Following the U.S. pattern, Russia began rapidly changing its view of human rights both inside and outside the country. The attack primarily concerned the issue of Chechnya. The balance between observing and violating human rights Russia was maintaining all the time after the second Chechen campaign was sharply disturbed, not in favor of human rights. Russia made a sharp dash from democracy. This was primarily manifested in ethnicity becoming the key principle of large-scale violation of human rights. All Chechens had to undergo the procedure of having their finger-prints taken; in Moscow the Chechen ethnicity for several days already has been a basis for large-scale imprisonment of citizens. The next step was an attack on freedom of speech, in particular searches of Versiya newspaper's editorial office. Authorities' abuse in the Chechen Republic, last year driven into a certain regulated channel very poorly resembling a norm, is going to expand, according to some most recent statements. What Chechens living in refugee camps in Ingushetia and Chechnya talked about has started to be carried out. The invigoration of the Russian army and suspension of the so-called pullout of troops are brilliant manifestations of this. Apparently, in the near future one should expect new reports on violence during large-scale "clean-up operations" in many settlements in the Chechen Republic. The fragile balance will be disturbed and one should be expecting a new outburst of violence.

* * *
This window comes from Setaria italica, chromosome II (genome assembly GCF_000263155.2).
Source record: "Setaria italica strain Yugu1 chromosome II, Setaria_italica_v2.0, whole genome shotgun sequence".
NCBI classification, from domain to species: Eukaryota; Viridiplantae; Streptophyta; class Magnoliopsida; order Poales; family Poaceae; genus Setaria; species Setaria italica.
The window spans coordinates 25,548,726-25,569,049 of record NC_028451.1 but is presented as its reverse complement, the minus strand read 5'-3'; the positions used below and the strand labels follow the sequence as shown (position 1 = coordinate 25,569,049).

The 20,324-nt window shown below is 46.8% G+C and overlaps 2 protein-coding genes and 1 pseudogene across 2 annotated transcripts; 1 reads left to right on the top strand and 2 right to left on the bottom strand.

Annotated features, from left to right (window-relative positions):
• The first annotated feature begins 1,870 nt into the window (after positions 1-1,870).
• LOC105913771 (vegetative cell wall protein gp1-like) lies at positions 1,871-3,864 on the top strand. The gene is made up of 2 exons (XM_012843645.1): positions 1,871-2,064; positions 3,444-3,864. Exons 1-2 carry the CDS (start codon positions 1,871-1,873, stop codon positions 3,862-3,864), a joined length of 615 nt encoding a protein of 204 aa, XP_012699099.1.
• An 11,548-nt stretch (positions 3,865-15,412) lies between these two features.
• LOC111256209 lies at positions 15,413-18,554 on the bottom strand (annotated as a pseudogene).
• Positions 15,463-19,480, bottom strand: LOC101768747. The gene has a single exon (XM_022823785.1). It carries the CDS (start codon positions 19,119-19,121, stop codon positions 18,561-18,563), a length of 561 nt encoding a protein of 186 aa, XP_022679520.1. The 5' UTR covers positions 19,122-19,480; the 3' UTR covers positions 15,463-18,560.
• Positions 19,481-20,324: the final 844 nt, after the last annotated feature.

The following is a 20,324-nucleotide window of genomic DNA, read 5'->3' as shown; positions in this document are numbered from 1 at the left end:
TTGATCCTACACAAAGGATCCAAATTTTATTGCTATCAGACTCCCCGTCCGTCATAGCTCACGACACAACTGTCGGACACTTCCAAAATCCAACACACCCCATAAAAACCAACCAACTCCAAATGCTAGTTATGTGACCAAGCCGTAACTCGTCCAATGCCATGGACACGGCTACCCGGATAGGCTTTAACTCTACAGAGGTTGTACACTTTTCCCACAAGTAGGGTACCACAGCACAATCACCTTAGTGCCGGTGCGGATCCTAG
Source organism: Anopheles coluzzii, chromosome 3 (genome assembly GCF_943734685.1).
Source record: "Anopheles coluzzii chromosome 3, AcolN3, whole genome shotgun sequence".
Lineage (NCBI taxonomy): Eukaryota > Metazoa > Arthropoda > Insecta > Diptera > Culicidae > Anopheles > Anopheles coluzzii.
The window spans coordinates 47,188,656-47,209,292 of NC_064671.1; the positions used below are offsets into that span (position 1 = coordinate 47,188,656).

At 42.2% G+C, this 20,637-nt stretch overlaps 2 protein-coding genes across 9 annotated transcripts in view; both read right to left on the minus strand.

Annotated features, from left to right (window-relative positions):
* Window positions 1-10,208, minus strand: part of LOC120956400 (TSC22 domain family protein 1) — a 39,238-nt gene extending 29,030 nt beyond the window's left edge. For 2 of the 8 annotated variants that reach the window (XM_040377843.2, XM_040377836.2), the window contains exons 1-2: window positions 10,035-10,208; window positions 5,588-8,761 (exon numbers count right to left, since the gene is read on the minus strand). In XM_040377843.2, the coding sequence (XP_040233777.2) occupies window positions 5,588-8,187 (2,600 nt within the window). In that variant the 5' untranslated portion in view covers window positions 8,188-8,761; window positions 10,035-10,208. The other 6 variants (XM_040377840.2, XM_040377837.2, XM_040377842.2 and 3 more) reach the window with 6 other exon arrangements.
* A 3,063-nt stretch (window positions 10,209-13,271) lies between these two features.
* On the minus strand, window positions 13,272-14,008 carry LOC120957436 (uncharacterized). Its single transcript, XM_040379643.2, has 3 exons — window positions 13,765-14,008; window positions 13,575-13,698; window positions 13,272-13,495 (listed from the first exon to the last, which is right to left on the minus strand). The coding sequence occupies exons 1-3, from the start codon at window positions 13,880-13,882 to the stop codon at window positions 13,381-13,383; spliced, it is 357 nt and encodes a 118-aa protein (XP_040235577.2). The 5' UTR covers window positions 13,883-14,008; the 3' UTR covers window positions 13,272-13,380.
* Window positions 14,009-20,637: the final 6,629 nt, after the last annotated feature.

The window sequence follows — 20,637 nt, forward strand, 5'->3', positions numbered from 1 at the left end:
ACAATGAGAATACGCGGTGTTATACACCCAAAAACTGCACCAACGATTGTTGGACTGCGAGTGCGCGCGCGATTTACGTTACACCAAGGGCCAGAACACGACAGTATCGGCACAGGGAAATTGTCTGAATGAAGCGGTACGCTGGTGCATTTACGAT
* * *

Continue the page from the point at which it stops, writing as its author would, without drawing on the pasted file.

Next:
For some reason the authorities are sure the population, which recent polls show en masse has already begun to disapprove of military action in Chechnya, will be supporting them after the events in Moscow. But this is wrong. An outburst of anti-Chechen moods, an outburst of ethnic hatred playing into the power's hands and to some extent kept up by government media in the form of some movies opportunely demonstrated on the first and second channels, as well as some news about crimes across Russia with mentioning the criminals' ethnicity, has had no effect on the population's utterly negative view of war in Chechnya. The majority of citizens as before continue to believe war should be stopped.

At the same time, Russia's authorities have vigorously taken the offensive on human rights at the international level. It was most clearly manifested in the issue of extraditing Zakaev from Denmark. Instead of submitting sufficient proof of Zakaev's guilt, the Russian authorities deployed hard pressure at the international level, seeking Denmark to make a political decision on this matter, which is impossible in principle according to European standards. As Russia is not capable, following the U.S. example, to deploy military action or powerful economic pressure aimed at the accomplishment of its tasks, the results are not going to be impressive.